For each context, one firewall is active while the other takes the standby role. If the active roles are distributed evenly across the contexts, both firewalls can be fully utilized all the time. Failover operation can also be tuned to respond more quickly to a failurewithin a minimum of 1.5 seconds! As well, you can select one or more firewall interfaces to monitor when making a decision to failover.
Quality of Service
Prior to PIX 7.0, a Cisco security appliance could inspect and forward traffic only in a best-effort fashion. The first packets into a firewall would be the first packets coming out, regardless of the application being used or the urgency of the traffic.
PIX 7.0 introduces priority queuing on firewall interfaces, so that urgent or time-sensitive traffic can be identified and placed in a strict priority queue. The firewall always makes sure that any packets in a priority queue are sent before any others. This is an important feature for applications like voice and video, where packets must be delivered in a consistently prompt fashion, without being affected by other traffic passing through the firewall.
Specific traffic can also be identified and held within configured bandwidth constraints. This is known as policing, a handy tool that can be used to keep less desirable or less important applications from hogging the links coming from a firewall.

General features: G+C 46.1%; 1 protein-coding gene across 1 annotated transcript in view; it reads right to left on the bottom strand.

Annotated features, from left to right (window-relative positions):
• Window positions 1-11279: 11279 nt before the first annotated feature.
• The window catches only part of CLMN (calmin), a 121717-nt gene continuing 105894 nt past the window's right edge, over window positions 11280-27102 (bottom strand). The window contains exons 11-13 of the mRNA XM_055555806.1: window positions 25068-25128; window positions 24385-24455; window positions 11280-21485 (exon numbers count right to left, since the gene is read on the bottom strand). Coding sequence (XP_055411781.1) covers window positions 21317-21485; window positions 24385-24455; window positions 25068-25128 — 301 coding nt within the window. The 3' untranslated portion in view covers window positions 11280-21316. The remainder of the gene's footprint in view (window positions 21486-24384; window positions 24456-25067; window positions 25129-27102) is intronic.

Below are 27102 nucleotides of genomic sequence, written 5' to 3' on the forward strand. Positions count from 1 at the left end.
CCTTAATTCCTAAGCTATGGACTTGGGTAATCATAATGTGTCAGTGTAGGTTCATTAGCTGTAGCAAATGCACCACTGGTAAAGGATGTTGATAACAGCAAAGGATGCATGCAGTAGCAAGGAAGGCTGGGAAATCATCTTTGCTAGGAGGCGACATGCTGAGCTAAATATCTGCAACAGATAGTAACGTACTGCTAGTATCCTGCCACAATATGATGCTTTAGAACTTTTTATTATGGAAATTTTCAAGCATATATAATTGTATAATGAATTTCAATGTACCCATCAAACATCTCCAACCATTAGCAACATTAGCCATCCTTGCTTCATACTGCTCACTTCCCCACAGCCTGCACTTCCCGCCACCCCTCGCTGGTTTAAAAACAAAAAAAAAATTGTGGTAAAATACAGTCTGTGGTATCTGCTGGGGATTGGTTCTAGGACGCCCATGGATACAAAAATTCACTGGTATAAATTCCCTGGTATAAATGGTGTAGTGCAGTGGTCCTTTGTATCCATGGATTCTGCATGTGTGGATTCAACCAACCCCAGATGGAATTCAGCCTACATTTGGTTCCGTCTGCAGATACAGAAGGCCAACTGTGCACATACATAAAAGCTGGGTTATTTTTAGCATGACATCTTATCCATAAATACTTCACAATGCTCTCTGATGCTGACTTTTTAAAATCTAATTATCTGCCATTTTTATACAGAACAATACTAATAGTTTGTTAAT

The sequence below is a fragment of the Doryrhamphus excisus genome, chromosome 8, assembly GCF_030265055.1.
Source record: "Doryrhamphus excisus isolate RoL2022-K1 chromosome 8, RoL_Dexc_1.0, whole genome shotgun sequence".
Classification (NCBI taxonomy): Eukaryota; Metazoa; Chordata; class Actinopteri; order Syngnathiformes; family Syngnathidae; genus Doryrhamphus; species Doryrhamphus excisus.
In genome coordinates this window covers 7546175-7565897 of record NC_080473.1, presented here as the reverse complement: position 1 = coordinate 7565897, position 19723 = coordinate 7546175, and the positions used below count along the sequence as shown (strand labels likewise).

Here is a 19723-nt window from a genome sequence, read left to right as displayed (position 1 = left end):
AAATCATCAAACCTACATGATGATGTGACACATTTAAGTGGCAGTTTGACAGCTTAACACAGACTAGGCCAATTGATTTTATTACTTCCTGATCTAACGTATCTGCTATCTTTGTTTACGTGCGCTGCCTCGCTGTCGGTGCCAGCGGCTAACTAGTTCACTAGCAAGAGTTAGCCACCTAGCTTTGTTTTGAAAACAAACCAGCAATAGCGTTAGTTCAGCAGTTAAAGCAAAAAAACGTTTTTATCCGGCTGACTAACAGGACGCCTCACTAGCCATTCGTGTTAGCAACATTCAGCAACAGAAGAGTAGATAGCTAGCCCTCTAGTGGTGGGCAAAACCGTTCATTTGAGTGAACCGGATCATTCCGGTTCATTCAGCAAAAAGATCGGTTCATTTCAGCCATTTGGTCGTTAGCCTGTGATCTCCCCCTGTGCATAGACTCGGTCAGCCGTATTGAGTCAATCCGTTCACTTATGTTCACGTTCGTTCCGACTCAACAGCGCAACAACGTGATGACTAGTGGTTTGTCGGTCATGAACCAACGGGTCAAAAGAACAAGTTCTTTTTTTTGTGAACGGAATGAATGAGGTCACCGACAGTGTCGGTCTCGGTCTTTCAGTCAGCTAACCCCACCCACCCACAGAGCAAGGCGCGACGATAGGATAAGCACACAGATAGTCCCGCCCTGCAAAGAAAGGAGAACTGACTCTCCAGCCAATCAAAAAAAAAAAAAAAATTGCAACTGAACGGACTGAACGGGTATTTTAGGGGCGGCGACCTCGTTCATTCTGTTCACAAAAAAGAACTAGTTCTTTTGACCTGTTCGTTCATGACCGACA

Access List Processing
Cisco security appliances use access lists to define many types of security policies. PIX 7.0 allows access lists to be applied in the inbound, outboundor bothdirections on a firewall interface. Access lists can also be time-based, so they are only applied during a configurable time range. This adds the flexibility of security policies that can change as a function of date or time. In addition, individual access list entries or statements can be disabled without removing them from the firewall configuration.
Modular Policy Framework
In PIX 7.0, you can define security policies based on traffic flow. This offers much more granular control over how the firewall will inspect and enforce its policies. First, traffic is matched and grouped into specific classes. Then security policies are defined to take an action on one or more classes of traffic. For any given traffic class, the firewall can apply only the desired application inspection, set certain connection limits, adjust TCP parameters, send the traffic to an intrusion protection system module, police the traffic, or send the traffic to a priority queue.